• Water established lawns 2–3 times per week, providing 1–2 inches of water each week to prevent browning and dormancy.
  • Mow frequently, removing no more than 1/3 of the total blade length each time. St. Augustine should be 2–4 inches tall.
  • Control weeds with pre-and post-emergent herbicides labeled for St. Augustine. You can also hand-pull small weed infestations.
  • Dethatch in spring and fall to prevent the buildup of dead grass stems and roots. Thatch prevents air, water, and nutrients from reaching the soil.
  • Aerate compacted areas in spring or fall to help the grass develop deeper roots.
  • Apply preventive fungicides to avoid diseases like brown patches, gray leaf spots, and take-all root rot.
  • Don’t remove dormant brown grass in winter unless you plan to re-sod in spring. Exposing dormant roots may kill the grass.

So, Is Spreading St. Augustine Grass Worth the Effort?

While St. Augustine grass may take several weeks to establish and requires regular maintenance, its shade and drought tolerance make it a prized choice for warm-season lawns. With proper care and preparation, you’ll enjoy a lush and dense lawn of green grass.

FAQs About St. Augustine Grass

Does St. Augustine grass spread fast?

Yes, St. Augustine spreads relatively quickly, aboveground and below ground. Established St. Augustine should completely fill an area within one year. Fertilizing can speed up the spread.Yes, St. Augustine spreads relatively quickly, aboveground and below ground. Established St. Augustine should completely fill an area within one year. Fertilizing can speed up the spread.

What is the most shade-tolerant St. Augustine grass?

Seville St. Augustine is the most shade-tolerant cultivar, able to grow in partial sun. Most varieties need full sun for optimal growth.

Is St. Augustine grass high-maintenance?

St. Augustine requires more water and care than some grasses but less than others. Maintain it by mowing, fertilizing, aerating, and dethatching. It also boasts strong disease and insect resistance.

How do you revive St. Augustine grass?

To restore St. Augustine, aerate compacted areas, re-sod patches, apply fertilizer and organic matter, adjust watering, and use fungicides or insecticides as needed.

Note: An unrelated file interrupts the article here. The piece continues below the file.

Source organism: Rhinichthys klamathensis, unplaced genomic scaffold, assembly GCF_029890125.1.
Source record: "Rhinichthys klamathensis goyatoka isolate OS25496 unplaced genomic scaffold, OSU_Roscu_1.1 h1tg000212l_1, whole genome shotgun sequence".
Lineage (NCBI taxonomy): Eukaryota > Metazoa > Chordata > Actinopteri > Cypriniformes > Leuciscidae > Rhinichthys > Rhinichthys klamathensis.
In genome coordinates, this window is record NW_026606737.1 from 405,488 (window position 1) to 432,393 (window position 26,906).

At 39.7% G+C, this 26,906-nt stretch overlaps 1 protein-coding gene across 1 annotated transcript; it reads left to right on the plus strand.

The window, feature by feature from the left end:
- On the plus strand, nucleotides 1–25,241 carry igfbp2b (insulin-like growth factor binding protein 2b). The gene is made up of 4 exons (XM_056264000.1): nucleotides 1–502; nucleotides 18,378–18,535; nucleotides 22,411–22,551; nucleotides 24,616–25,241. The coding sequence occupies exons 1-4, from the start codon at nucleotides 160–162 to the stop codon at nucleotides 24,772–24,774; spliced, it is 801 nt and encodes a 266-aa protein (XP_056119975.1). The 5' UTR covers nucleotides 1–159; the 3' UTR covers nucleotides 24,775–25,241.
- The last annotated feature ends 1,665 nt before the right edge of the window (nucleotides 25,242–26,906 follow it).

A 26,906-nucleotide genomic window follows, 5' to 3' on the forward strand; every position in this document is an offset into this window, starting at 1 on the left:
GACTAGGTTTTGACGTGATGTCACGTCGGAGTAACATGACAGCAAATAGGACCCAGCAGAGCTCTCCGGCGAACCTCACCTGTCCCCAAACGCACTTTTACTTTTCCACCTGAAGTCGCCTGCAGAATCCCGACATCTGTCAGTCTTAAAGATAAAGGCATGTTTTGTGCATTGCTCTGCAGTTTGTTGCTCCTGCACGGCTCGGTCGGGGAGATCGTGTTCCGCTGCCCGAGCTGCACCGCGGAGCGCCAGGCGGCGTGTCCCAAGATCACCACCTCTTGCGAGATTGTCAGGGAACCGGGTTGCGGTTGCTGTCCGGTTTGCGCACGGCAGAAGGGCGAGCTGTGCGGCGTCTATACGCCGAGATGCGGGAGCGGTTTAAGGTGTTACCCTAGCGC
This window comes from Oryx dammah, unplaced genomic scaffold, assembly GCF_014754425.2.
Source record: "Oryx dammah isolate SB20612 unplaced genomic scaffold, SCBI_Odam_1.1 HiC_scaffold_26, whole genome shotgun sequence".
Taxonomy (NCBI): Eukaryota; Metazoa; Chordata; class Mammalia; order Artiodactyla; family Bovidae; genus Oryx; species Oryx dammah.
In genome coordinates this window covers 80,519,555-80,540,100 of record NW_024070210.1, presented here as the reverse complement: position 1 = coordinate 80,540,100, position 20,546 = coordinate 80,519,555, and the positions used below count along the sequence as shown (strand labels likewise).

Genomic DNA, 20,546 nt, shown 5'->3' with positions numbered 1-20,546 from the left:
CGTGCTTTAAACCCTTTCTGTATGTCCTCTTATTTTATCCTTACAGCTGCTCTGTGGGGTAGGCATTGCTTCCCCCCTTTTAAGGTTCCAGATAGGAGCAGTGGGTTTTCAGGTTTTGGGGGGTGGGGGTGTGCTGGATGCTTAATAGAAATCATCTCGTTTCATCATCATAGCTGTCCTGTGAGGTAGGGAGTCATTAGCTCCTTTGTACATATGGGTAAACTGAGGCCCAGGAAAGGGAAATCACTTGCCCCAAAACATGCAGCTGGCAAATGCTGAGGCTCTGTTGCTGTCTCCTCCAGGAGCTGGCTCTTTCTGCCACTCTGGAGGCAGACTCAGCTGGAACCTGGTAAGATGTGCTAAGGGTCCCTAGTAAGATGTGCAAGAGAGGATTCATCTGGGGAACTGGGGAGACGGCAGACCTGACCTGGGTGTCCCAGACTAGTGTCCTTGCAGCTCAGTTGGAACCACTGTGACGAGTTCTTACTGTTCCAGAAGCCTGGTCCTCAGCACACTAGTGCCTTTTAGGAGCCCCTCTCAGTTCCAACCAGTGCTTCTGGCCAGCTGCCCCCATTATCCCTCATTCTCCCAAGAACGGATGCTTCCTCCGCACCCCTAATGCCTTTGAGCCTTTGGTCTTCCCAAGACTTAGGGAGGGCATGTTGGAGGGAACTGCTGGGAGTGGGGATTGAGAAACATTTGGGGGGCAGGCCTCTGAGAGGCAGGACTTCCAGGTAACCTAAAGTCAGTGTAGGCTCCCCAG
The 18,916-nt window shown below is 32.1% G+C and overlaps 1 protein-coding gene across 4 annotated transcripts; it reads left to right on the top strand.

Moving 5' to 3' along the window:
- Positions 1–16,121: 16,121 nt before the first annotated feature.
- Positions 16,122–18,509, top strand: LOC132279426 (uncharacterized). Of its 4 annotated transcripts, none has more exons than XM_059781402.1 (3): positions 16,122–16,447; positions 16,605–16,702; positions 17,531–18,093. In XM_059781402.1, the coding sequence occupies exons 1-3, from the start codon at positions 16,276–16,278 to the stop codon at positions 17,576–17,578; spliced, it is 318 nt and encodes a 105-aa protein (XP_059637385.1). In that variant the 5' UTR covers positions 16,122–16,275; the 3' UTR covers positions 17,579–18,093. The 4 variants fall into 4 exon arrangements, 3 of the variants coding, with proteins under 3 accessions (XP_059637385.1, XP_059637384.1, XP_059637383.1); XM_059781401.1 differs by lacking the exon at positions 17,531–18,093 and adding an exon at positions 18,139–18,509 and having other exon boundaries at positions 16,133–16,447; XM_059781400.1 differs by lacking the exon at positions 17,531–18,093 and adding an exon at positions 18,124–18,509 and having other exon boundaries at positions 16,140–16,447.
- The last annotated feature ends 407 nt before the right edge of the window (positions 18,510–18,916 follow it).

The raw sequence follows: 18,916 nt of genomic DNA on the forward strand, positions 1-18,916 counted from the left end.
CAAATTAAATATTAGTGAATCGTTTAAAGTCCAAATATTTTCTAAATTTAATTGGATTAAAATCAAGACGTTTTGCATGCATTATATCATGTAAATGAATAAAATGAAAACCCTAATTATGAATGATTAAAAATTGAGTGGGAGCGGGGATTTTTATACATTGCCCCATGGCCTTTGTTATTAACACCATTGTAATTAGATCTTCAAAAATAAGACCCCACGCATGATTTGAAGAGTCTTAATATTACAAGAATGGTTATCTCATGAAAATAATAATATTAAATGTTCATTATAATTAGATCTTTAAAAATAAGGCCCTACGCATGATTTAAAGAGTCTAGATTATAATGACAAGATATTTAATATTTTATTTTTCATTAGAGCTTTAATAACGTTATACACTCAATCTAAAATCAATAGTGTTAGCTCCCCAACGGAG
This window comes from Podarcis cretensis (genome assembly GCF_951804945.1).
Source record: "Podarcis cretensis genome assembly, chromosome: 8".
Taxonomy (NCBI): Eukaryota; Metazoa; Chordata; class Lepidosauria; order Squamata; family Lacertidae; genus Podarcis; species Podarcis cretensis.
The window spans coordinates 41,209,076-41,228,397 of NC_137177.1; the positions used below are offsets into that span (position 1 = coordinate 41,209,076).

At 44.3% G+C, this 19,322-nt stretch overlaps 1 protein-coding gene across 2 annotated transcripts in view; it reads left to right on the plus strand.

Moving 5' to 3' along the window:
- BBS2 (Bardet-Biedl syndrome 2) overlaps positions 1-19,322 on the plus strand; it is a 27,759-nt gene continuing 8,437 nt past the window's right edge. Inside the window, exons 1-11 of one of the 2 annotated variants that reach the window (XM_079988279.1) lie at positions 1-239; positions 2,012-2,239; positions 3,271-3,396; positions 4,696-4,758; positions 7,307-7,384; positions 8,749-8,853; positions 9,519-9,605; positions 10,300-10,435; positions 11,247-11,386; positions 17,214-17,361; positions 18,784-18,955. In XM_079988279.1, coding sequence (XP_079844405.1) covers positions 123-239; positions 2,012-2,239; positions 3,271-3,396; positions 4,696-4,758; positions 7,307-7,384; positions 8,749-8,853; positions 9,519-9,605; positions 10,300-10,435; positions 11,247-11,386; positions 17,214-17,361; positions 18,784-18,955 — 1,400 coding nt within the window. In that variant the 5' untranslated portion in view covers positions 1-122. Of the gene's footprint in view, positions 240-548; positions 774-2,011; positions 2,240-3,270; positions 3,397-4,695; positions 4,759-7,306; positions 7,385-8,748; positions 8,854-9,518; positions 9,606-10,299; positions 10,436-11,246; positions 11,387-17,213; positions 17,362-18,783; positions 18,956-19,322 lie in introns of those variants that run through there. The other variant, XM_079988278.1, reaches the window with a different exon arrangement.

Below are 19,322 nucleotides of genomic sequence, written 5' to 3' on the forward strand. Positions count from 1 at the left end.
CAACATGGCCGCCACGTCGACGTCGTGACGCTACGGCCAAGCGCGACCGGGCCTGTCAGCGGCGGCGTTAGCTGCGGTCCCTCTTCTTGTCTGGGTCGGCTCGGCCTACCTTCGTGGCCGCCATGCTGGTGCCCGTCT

What is the hardiest St. Augustine grass type?

Palmetto St. Augustine is considered the hardiest cultivar overall, with good resistance to diseases, drought, and shade.

Editorial Contributors
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Jonathon Jachura


Jonathon Jachura is a two-time homeowner with hands-on experience with HVAC, gutters, plumbing, lawn care, pest control, and other aspects of owning a home. He is passionate about home maintenance and finding the best services. His main goal is to educate others with crisp, concise descriptions that any homeowner can use. Jon uses his strong technical background to create engaging, easy-to-read, and informative guides. He does most of his home and lawn projects himself but hires professional companies for the “big things.” He knows what goes into finding the best service providers and contractors. Jon studied mechanical engineering at Purdue University in Indiana and worked in the HVAC industry for 12 years. Between his various home improvement projects, he enjoys the outdoors, a good cup of coffee, and spending time with his family.

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Andrew Foligno

Andrew Foligno is an editor for Today’s Homeowner, with over 6 years of experience working in digital marketing. He started his career as a content writer at an agency, covering industries such as HVAC, plumbing, painting, lawn care, and more. Soon, he was promoted to an editor position where he oversaw a team of writers before moving on to other facets of digital marketing. When he isn’t working, Andrew enjoys going to the gym to be active, as well as going to the movies to unwind.